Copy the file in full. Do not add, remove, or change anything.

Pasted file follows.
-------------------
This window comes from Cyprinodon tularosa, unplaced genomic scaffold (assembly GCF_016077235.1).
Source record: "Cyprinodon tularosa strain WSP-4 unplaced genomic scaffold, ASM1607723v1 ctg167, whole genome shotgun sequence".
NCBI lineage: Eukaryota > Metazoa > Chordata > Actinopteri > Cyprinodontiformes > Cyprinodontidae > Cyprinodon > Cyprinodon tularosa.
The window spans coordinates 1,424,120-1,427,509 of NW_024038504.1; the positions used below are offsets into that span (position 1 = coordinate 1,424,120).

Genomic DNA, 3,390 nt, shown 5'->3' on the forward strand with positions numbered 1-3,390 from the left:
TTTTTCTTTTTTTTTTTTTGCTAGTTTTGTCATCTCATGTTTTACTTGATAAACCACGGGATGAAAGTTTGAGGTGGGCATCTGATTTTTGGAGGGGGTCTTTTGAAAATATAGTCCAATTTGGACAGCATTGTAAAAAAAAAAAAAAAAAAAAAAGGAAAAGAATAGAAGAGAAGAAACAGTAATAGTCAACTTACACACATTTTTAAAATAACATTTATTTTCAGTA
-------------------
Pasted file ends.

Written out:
This window comes from Cyprinodon tularosa, unplaced genomic scaffold (assembly GCF_016077235.1).
Source record: "Cyprinodon tularosa strain WSP-4 unplaced genomic scaffold, ASM1607723v1 ctg167, whole genome shotgun sequence".
NCBI lineage: Eukaryota > Metazoa > Chordata > Actinopteri > Cyprinodontiformes > Cyprinodontidae > Cyprinodon > Cyprinodon tularosa.
The window spans coordinates 1,424,120-1,427,509 of NW_024038504.1; the positions used below are offsets into that span (position 1 = coordinate 1,424,120).

Genomic DNA, 3,390 nt, shown 5'->3' on the forward strand with positions numbered 1-3,390 from the left:
TTTTTCTTTTTTTTTTTTTGCTAGTTTTGTCATCTCATGTTTTACTTGATAAACCACGGGATGAAAGTTTGAGGTGGGCATCTGATTTTTGGAGGGGGTCTTTTGAAAATATAGTCCAATTTGGACAGCATTGTAAAAAAAAAAAAAAAAAAAAAAGGAAAAGAATAGAAGAGAAGAAACAGTAATAGTCAACTTACACACATTTTTAAAATAACATTTATTTTCAGTA